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Body of baby boy who died when boat capsized while trying to cross Channel to Kent in October, has been found in Norway


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The body of a baby who died after a boat carrying asylum seekers capsized off Dunkirk in October, has been found.

The infant was on a boat which capsized and also killed four other people who were trying to reach Britain last year.

One overloaded vessel at sea
One overloaded vessel at sea

The four people included two other children aged five and eight, but 15 others were rescued and taken to hospitals in Dunkirk and Calais after the French-led operation to rescue those on board.

At the time it was reported the four people who died were from a Kurdish-Iranian family, and their 15-month-old baby, Artin, was not found in the days after the tragedy.

The searches which included military resources and civilian helpers continued into the night on the day the boat capsized, but was called off because of darkness and bad weather.

Investigators then questioned the survivors to determine exactly how many people were aboard and if any others might have drowned, the French maritime official said at the time.

A group of people, including a child, thought to be seeking asylum in the UK, being brought into Dover in September. Picture: Gareth Fuller/PA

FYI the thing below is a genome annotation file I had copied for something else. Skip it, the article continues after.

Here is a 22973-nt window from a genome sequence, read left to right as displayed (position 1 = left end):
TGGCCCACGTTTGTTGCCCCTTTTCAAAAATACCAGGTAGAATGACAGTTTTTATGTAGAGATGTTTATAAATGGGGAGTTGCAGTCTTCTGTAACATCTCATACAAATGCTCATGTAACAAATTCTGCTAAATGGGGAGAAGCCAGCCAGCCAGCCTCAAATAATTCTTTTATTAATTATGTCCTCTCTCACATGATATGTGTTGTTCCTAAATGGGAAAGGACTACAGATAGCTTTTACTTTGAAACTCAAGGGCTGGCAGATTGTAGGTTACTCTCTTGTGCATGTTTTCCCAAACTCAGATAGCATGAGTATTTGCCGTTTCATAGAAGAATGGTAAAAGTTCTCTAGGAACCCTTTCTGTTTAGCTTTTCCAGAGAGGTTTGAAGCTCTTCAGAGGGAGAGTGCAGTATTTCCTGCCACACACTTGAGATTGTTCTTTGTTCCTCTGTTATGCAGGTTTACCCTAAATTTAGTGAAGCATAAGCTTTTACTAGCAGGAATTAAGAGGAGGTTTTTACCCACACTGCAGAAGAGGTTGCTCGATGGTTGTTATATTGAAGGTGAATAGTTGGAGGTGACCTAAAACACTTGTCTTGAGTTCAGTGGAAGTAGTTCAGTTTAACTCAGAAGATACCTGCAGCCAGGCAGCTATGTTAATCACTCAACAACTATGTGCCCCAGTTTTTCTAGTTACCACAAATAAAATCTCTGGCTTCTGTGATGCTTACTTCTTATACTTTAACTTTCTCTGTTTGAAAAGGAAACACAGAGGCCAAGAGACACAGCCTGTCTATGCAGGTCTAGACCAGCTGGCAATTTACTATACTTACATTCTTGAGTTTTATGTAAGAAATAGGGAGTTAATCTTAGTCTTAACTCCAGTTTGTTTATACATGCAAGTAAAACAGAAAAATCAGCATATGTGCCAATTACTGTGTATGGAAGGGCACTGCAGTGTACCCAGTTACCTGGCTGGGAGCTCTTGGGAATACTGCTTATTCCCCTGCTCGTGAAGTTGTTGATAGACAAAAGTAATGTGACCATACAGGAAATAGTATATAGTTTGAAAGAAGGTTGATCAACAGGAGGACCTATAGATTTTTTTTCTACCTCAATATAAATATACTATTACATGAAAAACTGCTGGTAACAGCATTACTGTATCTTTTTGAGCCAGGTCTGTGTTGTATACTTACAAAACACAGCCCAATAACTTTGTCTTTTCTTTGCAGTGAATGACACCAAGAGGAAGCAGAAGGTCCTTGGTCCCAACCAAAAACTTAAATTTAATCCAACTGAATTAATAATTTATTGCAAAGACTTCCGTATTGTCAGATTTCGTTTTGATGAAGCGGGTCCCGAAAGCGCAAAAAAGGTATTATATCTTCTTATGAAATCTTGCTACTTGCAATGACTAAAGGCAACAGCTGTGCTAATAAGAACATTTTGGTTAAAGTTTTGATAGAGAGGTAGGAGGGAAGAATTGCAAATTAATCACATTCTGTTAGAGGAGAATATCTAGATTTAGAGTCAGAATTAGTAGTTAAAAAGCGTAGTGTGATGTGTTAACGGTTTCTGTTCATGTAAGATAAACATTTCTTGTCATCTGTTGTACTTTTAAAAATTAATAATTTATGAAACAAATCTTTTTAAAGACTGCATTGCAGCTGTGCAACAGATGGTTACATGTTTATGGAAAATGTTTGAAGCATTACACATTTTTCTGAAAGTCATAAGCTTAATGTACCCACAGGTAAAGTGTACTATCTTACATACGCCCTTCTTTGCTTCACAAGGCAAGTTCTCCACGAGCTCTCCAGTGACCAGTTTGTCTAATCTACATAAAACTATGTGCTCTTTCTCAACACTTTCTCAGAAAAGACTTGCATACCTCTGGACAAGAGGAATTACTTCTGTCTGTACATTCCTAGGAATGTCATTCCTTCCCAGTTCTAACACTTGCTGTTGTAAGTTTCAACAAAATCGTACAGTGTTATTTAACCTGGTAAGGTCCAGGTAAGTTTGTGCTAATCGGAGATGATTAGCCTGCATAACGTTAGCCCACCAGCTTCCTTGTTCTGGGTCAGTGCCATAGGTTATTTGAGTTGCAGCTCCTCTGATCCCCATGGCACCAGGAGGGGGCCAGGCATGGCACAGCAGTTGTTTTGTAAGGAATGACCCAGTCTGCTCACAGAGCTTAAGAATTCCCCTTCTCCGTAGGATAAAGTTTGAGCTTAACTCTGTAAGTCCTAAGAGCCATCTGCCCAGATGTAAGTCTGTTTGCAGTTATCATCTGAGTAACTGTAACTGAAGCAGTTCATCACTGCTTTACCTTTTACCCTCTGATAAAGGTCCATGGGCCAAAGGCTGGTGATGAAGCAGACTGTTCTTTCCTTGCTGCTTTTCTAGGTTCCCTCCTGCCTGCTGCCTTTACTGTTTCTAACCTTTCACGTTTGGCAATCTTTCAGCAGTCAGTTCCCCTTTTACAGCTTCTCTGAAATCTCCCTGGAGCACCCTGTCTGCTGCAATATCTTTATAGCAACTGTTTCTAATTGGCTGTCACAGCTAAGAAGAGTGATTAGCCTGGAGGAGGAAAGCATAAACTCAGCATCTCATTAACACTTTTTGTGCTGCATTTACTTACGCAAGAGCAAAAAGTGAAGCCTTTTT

A group of people, including a child, thought to be seeking asylum in the UK, being brought into Dover in September. Picture: Gareth Fuller/PA

It is understood police in Norway said Artin's body had been found near Karmoy in January and his remains are now due to be flown back to Iran to be buried.

At the time of the tragedy, both Kent Refugee Action Network (KRAN) and Care4Calais called for this latest incident to be a wake-up call for the government to stop migrants making the dangerous journey in small boats.

Opposition Labour Party lawmaker Yvette Cooper echoed their message.

She told the BBC: "We have feared that we would see a tragedy like this for a long time.

“The journey is perilous and we’ve seen an increase in the number of these small boat crossings, these really flimsy boats."

She said the government did not have “a clear enough analysis of the reasons why people are making this journey.”

Read more: All the latest news from Dover

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